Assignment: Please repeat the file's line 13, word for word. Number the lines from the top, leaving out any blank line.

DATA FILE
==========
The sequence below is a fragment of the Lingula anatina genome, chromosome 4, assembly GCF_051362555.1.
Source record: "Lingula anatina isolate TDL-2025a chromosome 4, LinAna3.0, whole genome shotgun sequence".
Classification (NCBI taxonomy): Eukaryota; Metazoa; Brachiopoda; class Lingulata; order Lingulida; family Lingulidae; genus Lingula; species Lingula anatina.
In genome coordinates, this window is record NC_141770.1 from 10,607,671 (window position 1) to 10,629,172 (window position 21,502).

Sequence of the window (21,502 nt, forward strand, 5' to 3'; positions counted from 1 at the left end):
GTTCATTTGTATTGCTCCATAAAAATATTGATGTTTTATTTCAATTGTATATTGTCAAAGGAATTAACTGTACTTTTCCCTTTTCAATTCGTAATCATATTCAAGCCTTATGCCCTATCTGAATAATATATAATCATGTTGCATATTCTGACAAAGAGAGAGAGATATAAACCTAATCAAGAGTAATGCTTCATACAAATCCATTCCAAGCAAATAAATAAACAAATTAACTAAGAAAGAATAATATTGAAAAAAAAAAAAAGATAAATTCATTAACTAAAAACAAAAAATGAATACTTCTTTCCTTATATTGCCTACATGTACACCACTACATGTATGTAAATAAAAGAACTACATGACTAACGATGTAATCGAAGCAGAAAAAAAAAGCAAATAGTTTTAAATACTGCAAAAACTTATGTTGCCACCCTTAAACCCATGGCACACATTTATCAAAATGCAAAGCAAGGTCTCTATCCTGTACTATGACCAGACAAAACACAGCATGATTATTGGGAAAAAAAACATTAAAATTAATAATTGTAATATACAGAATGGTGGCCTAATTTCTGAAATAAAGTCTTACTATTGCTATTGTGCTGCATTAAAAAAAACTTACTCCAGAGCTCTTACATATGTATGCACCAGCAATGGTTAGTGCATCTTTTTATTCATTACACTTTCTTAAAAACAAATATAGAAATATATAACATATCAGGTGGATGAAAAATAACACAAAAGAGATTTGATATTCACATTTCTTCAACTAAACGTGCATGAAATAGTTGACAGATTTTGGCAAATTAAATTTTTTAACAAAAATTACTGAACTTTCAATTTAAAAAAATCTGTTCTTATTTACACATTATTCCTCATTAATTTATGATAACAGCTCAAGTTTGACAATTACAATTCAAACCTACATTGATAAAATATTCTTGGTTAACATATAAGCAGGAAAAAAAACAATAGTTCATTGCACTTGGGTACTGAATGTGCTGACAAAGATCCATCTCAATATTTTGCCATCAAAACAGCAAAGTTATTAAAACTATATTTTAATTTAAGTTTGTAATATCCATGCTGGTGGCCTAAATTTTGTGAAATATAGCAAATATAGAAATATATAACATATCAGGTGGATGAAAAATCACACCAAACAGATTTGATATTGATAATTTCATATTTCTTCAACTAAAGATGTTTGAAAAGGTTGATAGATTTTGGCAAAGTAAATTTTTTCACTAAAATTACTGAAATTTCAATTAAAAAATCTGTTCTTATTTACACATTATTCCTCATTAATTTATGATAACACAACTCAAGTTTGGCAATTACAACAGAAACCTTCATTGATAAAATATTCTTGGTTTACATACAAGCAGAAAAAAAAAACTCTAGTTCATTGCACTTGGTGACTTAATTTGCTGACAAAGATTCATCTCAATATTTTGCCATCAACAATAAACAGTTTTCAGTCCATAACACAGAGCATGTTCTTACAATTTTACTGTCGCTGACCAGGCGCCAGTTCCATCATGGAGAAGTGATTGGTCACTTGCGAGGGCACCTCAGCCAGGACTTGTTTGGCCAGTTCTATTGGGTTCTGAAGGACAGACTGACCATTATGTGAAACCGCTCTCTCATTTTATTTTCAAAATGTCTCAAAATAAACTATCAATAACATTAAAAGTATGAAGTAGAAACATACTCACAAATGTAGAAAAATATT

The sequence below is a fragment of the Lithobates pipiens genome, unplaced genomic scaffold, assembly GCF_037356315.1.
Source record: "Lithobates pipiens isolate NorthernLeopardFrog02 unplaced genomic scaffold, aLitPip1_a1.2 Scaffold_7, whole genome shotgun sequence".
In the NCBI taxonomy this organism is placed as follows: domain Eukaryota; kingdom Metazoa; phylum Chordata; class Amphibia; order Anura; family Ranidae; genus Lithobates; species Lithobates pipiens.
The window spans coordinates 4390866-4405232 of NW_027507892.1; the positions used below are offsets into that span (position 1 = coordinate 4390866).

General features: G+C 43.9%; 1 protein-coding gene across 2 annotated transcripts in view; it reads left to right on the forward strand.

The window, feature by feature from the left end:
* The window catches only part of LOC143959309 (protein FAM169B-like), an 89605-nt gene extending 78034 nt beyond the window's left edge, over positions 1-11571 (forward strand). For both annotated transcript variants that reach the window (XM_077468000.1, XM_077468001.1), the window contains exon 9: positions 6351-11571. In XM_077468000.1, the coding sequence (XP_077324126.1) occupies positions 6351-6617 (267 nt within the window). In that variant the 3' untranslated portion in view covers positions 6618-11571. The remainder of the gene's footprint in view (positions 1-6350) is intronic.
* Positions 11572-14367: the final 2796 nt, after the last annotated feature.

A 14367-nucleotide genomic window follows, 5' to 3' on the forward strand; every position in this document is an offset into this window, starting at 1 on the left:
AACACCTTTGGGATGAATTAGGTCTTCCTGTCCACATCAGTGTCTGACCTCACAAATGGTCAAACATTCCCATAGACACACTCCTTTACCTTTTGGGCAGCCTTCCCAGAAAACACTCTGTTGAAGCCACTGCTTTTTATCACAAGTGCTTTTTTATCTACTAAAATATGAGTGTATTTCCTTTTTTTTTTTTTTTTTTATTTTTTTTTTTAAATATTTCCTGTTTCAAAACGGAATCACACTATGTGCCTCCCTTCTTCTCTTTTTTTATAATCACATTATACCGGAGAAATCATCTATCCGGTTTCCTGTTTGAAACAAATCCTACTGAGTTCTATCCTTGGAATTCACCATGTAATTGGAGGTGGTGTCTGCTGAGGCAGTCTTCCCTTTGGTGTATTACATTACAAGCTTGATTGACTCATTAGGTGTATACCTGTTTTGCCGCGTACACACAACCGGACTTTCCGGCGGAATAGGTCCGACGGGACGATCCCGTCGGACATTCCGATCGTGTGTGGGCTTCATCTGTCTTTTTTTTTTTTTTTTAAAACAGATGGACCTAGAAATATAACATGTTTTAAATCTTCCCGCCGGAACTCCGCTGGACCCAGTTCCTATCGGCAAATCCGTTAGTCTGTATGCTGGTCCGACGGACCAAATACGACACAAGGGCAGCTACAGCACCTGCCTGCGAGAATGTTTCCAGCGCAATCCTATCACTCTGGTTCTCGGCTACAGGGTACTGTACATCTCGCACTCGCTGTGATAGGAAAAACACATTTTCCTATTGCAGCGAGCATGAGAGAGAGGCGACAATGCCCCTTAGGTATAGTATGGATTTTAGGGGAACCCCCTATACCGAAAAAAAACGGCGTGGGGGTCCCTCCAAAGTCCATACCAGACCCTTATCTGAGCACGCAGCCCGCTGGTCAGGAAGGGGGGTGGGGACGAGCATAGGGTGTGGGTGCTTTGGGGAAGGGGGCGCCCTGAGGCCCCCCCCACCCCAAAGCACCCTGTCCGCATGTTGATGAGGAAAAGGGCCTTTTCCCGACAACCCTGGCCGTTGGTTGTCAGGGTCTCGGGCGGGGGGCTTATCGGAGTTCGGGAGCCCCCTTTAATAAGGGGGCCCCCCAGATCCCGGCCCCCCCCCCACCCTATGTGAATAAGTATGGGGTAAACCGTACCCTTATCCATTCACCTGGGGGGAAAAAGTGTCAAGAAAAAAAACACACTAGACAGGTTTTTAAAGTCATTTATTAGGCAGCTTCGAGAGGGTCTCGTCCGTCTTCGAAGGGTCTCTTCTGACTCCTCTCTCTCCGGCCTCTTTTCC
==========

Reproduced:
* The window catches only part of LOC143959309 (protein FAM169B-like), an 89605-nt gene extending 78034 nt beyond the window's left edge, over positions 1-11571 (forward strand). For both annotated transcript variants that reach the window (XM_077468000.1, XM_077468001.1), the window contains exon 9: positions 6351-11571. In XM_077468000.1, the coding sequence (XP_077324126.1) occupies positions 6351-6617 (267 nt within the window). In that variant the 3' untranslated portion in view covers positions 6618-11571. The remainder of the gene's footprint in view (positions 1-6350) is intronic.